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My 2015 Favorites -- Xanadon't
Movie list created by Xanadon't
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Top 20 Films of 2015
Ex Machina (2015)
Part chamber drama, part sci-fi thriller, Ex Machina packs tremendous intrigue and implication into one masterfully crafted film, destined to endure. Ex Machina trades in big themes (What's it mean to be human? What's it mean to be a sexualized human? Power vs. Submission, Survival Instinct vs. Self-Destruction, et al) but drives home the ideas with an accessible, minimalist approach. Three impressive central performances, stunning technical effects, and an assured, seductive visual language drive this film to the top of 2015's crop.
Far from your average bio-pic, Trumbo is at once an inspired movie about the movies, a fascinating history lesson, and a shrewd indictment condemning some of the less desirable socio-political tendencies that still threaten our culture as it exists today. Sure to raise many a right-wing hackle, Trumbo is unapologetic in it's polarizing message, yet never feels sanctimonious. Credit this largely to a film that deftly balances comic tone with tender heart-warm, and near faultless handling of the dramatic and serious that comes in-between. From both a visual and narrative standpoint, this film is impossibly light on its feet, and never would I have guessed that Jay Roach had such a nimble and impactful directing effort in him. Trumbo achieves and achieves and achieves, and it does so brilliantly.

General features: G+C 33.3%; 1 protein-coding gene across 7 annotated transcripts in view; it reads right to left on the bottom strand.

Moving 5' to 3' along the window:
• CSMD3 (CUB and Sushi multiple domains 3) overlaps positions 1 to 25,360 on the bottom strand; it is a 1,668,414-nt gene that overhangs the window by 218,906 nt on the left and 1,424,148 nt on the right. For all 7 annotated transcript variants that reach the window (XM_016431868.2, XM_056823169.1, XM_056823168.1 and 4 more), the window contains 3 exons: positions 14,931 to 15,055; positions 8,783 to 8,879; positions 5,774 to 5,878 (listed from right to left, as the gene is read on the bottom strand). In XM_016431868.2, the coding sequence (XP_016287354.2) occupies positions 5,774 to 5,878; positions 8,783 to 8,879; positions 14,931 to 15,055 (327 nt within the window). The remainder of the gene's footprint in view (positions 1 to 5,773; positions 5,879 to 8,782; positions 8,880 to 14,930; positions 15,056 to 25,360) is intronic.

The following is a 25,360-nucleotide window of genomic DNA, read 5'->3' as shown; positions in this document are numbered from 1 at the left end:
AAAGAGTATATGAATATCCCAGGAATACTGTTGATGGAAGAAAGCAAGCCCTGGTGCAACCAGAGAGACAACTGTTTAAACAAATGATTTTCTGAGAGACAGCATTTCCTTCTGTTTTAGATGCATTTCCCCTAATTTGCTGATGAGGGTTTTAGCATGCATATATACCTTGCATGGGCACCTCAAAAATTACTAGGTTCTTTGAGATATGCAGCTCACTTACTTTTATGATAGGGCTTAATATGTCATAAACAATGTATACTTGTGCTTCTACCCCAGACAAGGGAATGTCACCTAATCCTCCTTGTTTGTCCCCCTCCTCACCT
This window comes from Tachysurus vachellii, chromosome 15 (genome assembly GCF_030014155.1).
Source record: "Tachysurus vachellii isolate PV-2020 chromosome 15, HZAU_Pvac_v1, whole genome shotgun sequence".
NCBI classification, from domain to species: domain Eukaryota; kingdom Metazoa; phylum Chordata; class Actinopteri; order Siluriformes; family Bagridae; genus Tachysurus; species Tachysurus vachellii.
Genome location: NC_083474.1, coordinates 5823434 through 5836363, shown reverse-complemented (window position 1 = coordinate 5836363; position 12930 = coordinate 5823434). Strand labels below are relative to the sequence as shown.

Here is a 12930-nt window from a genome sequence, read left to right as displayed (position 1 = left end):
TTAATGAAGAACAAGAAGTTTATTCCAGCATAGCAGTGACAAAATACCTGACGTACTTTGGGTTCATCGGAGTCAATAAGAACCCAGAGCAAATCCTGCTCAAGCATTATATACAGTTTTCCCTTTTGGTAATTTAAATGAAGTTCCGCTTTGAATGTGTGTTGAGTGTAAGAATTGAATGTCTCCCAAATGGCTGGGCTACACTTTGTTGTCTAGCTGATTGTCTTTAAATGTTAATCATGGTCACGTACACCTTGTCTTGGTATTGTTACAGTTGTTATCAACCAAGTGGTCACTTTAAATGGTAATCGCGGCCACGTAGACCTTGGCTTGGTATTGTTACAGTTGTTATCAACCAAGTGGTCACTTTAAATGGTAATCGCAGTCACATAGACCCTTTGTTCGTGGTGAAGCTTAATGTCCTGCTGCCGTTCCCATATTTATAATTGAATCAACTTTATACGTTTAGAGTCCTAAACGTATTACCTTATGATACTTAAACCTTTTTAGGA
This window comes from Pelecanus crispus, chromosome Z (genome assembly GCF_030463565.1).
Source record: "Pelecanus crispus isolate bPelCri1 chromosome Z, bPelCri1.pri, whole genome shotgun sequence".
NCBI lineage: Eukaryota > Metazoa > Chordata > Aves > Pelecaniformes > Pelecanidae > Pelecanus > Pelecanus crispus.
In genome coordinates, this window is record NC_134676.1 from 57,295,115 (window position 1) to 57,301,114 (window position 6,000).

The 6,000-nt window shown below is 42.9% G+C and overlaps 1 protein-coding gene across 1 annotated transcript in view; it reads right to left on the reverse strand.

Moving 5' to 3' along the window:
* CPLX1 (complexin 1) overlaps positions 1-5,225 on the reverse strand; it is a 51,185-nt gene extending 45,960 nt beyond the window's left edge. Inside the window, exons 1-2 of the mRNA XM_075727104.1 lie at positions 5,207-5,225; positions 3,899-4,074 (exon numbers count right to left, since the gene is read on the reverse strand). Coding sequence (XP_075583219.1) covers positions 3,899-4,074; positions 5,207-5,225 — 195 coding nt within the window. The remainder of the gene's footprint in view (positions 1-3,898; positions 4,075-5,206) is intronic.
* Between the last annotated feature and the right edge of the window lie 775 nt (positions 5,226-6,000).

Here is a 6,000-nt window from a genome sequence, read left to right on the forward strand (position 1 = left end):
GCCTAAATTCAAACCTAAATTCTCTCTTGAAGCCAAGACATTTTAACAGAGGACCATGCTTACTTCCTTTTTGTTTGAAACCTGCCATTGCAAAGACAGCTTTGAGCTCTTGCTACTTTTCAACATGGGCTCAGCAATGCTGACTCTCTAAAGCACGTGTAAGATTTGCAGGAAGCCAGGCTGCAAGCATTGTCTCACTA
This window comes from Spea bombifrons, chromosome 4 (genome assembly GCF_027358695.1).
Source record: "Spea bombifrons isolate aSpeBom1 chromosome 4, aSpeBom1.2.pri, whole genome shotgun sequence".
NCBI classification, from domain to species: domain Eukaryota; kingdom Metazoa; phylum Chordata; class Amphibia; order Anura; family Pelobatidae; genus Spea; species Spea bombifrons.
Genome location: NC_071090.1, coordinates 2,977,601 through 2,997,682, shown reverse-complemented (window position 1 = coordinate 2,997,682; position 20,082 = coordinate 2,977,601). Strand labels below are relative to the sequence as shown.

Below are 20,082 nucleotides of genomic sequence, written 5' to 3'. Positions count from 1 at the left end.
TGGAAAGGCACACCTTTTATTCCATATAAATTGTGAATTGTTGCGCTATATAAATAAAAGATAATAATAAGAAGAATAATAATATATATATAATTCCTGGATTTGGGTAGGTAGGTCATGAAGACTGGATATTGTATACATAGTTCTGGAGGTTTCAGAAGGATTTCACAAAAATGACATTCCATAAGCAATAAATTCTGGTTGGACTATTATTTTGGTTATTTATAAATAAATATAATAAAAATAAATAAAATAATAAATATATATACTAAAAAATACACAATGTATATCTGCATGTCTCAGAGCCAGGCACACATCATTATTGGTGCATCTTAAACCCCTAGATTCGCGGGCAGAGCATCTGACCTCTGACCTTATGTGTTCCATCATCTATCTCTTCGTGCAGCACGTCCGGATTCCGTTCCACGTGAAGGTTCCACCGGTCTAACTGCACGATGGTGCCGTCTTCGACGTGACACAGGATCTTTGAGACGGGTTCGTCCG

Two prominent Michael Keaton roles in two years is just plain good for cinema. One can only hope that it's the beginning of a young trend and that the projects Mr.Keaton takes on continue to be of such high quality.
Director Tom McCarthy has given us what is possibly his best film to date with Spotlight. Quite the departure from McCarthy's usual narrative dealings of "unconventional families just trying their best", the same qualities that make his work work are all here-- immense empathy for his characters, a keenly instinctual directors lens that reveal those characters to audiences, and an agreeable insistency that good films start with good scripts. McCarthy is the least visually flashy filmmaker around, but among the most efficient storytellers working in film.